Healthcare workers have warned of concerns the NHS is “sleepwalking into a potential second wave”, with staff reporting burnout and fears their hospitals will again be overwhelmed.
Dr Samantha Batt-Rawden, President of the Doctors‘ Association UK (DAUK), told the Standard a combination of lack of testing even for NHS workers and low morale is leaving many staff afraid of what is to come this winter.
“Doctors are becoming incredibly concerned that we are sleepwalking into a potential second wave, without seemingly having learnt any lessons from the first. With the collapse of test and trace and NHS staff being unable to access a test it feels that we are back where we were in early March,” she said. “With little reassurances that the Government has learnt any lessons regarding PPE, the thought that we could lose more colleagues is weighing heavily on the minds of frontline doctors.”
Last week the Standard exposed the full scale of the Covid testing crisis in London after an investigation found appointments were not available to book online in any borough.
At the height of the first wave in March, healthcare workers had to turn to schools and building sites for goggles and masks as NHS England struggled to provide adequate PPE.
A junior doctor working with Covid patients in A&E at a major London hospital throughout the pandemic, who wished to remain anonymous, told the Standard: “We are all very concerned about a second wave. As the numbers rise I’m worried that we will get overwhelmed again.”
Another junior doctor, who worked on a north London Covid ward throughout the first wave and who also wished to remain unnamed to protect his career, told the Standard his colleagues are burnt out and “already dreading” having to return to a “horrendous” Covid-19 staff rota.
He reported staff feeling that appreciation for NHS workers has vanished as society opened up over summer.
The medic said: “I am very concerned about a second wave.
“There is very much a feeling of burnout. People don’t want to go back to the emergency COVID rota. It’s horrendous and people are already dreading it.
“All the benefits we had are now gone. It feels like the country has forgotten.”
Many London nurses and junior doctors worked 8pm to 8am shifts in full PPE with ever-changing schedules as the first wave hit London between March and June.
The healthcare workers also had to deal with the fear they were bringing the virus home to their families, with many Covid ward staff reporting moving out into Airbnb accommodation to mitigate the risk. The cost reduced a pay packet many healthcare workers are claiming already does not adequately compensate staff for the huge risks taken during the pandemic.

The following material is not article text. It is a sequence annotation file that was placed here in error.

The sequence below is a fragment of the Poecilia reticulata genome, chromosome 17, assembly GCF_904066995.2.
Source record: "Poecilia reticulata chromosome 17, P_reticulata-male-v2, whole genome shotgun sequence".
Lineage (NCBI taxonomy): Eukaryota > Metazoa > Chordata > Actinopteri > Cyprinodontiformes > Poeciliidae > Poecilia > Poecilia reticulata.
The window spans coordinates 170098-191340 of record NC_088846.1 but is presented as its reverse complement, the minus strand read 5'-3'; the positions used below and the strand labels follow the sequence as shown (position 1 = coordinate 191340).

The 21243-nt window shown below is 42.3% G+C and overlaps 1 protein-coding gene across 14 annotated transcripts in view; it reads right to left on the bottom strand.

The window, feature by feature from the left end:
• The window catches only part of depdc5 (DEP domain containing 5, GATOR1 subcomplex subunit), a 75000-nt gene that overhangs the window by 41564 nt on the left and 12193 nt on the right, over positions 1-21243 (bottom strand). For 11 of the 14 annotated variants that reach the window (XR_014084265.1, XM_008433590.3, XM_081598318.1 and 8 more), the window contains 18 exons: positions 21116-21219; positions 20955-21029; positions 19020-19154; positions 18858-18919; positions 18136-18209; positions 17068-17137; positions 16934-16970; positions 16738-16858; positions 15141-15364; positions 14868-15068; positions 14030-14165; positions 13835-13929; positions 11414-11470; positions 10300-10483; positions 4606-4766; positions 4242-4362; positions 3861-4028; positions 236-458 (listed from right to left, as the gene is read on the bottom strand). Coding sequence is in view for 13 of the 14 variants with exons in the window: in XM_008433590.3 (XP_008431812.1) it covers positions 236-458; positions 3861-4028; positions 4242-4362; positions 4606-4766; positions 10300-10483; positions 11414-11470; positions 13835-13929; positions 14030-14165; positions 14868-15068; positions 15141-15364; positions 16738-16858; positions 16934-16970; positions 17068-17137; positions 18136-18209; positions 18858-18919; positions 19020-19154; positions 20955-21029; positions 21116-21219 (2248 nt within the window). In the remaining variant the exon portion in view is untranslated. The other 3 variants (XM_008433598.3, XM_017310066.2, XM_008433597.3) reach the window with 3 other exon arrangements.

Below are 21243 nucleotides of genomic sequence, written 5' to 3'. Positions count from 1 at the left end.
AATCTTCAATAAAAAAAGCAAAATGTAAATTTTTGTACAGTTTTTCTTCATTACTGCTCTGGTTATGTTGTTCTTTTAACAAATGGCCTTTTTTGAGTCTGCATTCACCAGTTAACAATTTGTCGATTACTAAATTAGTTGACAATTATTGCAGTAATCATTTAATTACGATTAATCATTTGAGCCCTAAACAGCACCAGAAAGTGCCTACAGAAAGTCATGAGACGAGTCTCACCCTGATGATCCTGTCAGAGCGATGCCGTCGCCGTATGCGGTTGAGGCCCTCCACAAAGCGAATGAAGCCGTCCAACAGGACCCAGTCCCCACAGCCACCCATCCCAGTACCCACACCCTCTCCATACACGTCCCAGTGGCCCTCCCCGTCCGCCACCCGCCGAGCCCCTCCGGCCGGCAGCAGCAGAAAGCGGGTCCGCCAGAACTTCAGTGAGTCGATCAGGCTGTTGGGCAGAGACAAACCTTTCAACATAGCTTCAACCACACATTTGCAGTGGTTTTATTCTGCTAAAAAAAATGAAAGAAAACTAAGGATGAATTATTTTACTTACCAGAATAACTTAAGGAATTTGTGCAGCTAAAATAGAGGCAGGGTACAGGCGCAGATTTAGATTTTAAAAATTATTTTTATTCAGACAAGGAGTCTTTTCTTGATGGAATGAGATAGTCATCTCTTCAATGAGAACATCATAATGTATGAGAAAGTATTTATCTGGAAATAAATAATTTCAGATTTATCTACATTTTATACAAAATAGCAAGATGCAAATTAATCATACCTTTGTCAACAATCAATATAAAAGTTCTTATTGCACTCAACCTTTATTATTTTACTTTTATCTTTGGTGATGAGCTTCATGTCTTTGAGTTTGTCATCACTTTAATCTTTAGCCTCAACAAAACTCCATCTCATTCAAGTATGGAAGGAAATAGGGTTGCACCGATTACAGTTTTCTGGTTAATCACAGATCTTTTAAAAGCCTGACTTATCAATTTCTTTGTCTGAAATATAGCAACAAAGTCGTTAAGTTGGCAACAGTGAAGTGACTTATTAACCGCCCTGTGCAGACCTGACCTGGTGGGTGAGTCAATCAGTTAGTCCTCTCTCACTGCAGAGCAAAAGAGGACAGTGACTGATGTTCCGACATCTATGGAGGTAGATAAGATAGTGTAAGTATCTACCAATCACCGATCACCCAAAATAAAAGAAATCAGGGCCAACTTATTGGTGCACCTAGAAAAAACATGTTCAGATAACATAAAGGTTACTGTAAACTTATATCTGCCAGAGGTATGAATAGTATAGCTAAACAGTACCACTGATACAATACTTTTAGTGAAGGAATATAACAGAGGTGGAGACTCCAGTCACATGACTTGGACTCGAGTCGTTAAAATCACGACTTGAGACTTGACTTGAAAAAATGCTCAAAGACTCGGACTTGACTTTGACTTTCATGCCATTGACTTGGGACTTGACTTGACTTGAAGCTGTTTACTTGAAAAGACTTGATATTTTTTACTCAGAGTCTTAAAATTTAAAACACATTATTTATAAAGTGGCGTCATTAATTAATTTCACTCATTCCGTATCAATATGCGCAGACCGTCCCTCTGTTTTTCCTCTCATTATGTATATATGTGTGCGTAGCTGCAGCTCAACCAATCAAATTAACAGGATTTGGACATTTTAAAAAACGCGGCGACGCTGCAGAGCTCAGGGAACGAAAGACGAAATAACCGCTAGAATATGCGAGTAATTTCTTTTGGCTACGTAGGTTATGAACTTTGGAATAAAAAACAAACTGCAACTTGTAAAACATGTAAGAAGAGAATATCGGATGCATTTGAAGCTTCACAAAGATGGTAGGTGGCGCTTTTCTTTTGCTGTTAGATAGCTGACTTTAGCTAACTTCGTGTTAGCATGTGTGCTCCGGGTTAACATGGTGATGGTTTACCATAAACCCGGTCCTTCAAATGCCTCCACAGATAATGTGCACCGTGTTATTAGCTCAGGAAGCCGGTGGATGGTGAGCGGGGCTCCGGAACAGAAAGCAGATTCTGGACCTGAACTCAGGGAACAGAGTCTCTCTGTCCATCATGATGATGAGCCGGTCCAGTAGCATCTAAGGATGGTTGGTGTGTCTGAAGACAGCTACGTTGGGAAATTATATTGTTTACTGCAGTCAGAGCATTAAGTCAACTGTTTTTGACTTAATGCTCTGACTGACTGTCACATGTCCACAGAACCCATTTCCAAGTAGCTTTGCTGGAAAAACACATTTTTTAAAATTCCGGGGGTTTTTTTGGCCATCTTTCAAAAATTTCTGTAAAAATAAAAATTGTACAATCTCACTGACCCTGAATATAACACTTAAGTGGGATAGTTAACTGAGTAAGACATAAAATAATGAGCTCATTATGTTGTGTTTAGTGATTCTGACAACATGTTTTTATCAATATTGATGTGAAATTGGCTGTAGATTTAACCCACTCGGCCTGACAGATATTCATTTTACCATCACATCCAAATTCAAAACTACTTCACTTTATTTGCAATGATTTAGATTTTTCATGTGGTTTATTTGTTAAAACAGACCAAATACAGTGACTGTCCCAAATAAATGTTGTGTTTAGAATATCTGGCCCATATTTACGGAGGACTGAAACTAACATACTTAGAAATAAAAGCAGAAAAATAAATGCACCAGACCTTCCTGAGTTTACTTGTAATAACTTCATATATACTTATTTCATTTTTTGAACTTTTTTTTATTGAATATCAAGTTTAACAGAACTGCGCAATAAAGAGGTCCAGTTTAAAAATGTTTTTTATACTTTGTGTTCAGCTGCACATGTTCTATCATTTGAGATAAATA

NHS staff were offered free parking, discounts on food and free coffees at the height of the pandemic, but many of these perks have since been withdrawn.
Dr Batt-Rawden added: “Whilst NHS staff rose to the challenge of Covid admirably there is no doubt that many are burnt out and bruised after a very difficult few months. Recent Government decisions including leaving nurses, junior doctors and GPs out of an “NHS pay rise” has left many feeling abandoned.”
The Covid ward doctor said that although “it is early days”, he hopes hospitals would be able to handle a second wave better than the first.
“The hospital has data and evidence from the first wave so it’s more set up to handle it medically and from an operational point of view,” he said. “But numbers are rising and it’s early days in this wave.
“It is still hard to know how hard it [the virus] will hit, and if they’ll be able to cope. The big issues will be staff going off sick and managing flow of patients back to the community if they are still testing positive.”
Both medics urged Londoners to take personal responsibility for avoiding spreading the virus.
The Covid ward doctor said: “Government can only do so much, it’s the population that have to take responsibility for their actions and be sensible. Lots of people are not being considerate of the wider population.”
“So many of my patients, friends and family roll their eyes when I advise social distancing,” the A&E doctor added. “It’s hard being the doctor in the family, seeing Covid first hand and then not being taken seriously anymore.
“What younger patients are forgetting is that even though they are unlikely to die if they get Covid, if they pass it on the hospitals will become overwhelmed again. If that happens, who will treat them for their broken legs, and heart attacks, and arterial bleeds?
“This pandemic affects everyone and everything and it’s hard when others don’t see that the way I do. All I want us for my patients to be safe.”
The Department for Health and Social Care has been contacted for comment.